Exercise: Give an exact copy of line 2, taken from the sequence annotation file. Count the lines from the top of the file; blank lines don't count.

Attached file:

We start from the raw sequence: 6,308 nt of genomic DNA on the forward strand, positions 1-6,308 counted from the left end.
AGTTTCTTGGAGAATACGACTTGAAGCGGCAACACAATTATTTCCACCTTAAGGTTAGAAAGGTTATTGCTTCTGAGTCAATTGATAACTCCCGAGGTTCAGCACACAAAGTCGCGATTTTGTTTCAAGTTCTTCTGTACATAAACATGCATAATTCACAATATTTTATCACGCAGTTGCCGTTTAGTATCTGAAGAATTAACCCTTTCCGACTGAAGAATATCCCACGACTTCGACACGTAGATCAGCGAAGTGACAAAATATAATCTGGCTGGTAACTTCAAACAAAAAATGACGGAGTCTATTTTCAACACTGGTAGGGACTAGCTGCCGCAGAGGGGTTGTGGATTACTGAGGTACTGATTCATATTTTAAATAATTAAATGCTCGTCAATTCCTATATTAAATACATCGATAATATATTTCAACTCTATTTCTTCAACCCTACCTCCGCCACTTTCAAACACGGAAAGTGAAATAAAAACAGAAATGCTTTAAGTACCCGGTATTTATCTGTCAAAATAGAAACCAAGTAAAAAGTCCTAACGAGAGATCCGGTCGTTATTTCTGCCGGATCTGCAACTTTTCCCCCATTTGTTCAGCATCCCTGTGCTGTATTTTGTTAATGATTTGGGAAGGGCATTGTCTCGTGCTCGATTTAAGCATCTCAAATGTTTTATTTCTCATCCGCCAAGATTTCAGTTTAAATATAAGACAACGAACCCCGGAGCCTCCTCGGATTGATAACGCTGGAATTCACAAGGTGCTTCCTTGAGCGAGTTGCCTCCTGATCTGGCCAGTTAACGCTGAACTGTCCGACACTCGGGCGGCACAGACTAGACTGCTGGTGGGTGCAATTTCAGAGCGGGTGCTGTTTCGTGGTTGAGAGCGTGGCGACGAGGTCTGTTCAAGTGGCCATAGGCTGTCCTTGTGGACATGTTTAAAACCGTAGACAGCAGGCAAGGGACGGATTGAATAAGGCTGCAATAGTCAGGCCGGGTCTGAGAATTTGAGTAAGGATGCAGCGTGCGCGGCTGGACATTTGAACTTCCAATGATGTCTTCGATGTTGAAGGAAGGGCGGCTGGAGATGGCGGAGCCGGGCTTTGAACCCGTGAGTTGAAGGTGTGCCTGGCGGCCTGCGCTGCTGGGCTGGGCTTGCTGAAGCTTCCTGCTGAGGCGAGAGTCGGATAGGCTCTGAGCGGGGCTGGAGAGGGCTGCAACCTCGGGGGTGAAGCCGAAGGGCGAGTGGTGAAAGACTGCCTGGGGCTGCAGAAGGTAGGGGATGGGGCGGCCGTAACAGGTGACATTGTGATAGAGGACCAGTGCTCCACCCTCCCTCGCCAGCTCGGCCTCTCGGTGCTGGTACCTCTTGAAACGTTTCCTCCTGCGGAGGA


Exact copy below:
AGTTTCTTGGAGAATACGACTTGAAGCGGCAACACAATTATTTCCACCTTAAGGTTAGAAAGGTTATTGCTTCTGAGTCAATTGATAACTCCCGAGGTTCAGCACACAAAGTCGCGATTTTGTTTCAAGTTCTTCTGTACATAAACATGCATAATTCACAATATTTTATCACGCAGTTGCCGTTTAGTATCTGAAGAATTAACCCTTTCCGACTGAAGAATATCCCACGACTTCGACACGTAGATCAGCGAAGTGACAAAATATAATCTGGCTGGTAACTTCAAACAAAAAATGACGGAGTCTATTTTCAACACTGGTAGGGACTAGCTGCCGCAGAGGGGTTGTGGATTACTGAGGTACTGATTCATATTTTAAATAATTAAATGCTCGTCAATTCCTATATTAAATACATCGATAATATATTTCAACTCTATTTCTTCAACCCTACCTCCGCCACTTTCAAACACGGAAAGTGAAATAAAAACAGAAATGCTTTAAGTACCCGGTATTTATCTGTCAAAATAGAAACCAAGTAAAAAGTCCTAACGAGAGATCCGGTCGTTATTTCTGCCGGATCTGCAACTTTTCCCCCATTTGTTCAGCATCCCTGTGCTGTATTTTGTTAATGATTTGGGAAGGGCATTGTCTCGTGCTCGATTTAAGCATCTCAAATGTTTTATTTCTCATCCGCCAAGATTTCAGTTTAAATATAAGACAACGAACCCCGGAGCCTCCTCGGATTGATAACGCTGGAATTCACAAGGTGCTTCCTTGAGCGAGTTGCCTCCTGATCTGGCCAGTTAACGCTGAACTGTCCGACACTCGGGCGGCACAGACTAGACTGCTGGTGGGTGCAATTTCAGAGCGGGTGCTGTTTCGTGGTTGAGAGCGTGGCGACGAGGTCTGTTCAAGTGGCCATAGGCTGTCCTTGTGGACATGTTTAAAACCGTAGACAGCAGGCAAGGGACGGATTGAATAAGGCTGCAATAGTCAGGCCGGGTCTGAGAATTTGAGTAAGGATGCAGCGTGCGCGGCTGGACATTTGAACTTCCAATGATGTCTTCGATGTTGAAGGAAGGGCGGCTGGAGATGGCGGAGCCGGGCTTTGAACCCGTGAGTTGAAGGTGTGCCTGGCGGCCTGCGCTGCTGGGCTGGGCTTGCTGAAGCTTCCTGCTGAGGCGAGAGTCGGATAGGCTCTGAGCGGGGCTGGAGAGGGCTGCAACCTCGGGGGTGAAGCCGAAGGGCGAGTGGTGAAAGACTGCCTGGGGCTGCAGAAGGTAGGGGATGGGGCGGCCGTAACAGGTGACATTGTGATAGAGGACCAGTGCTCCACCCTCCCTCGCCAGCTCGGCCTCTCGGTGCTGGTACCTCTTGAAACGTTTCCTCCTGCGGAGGA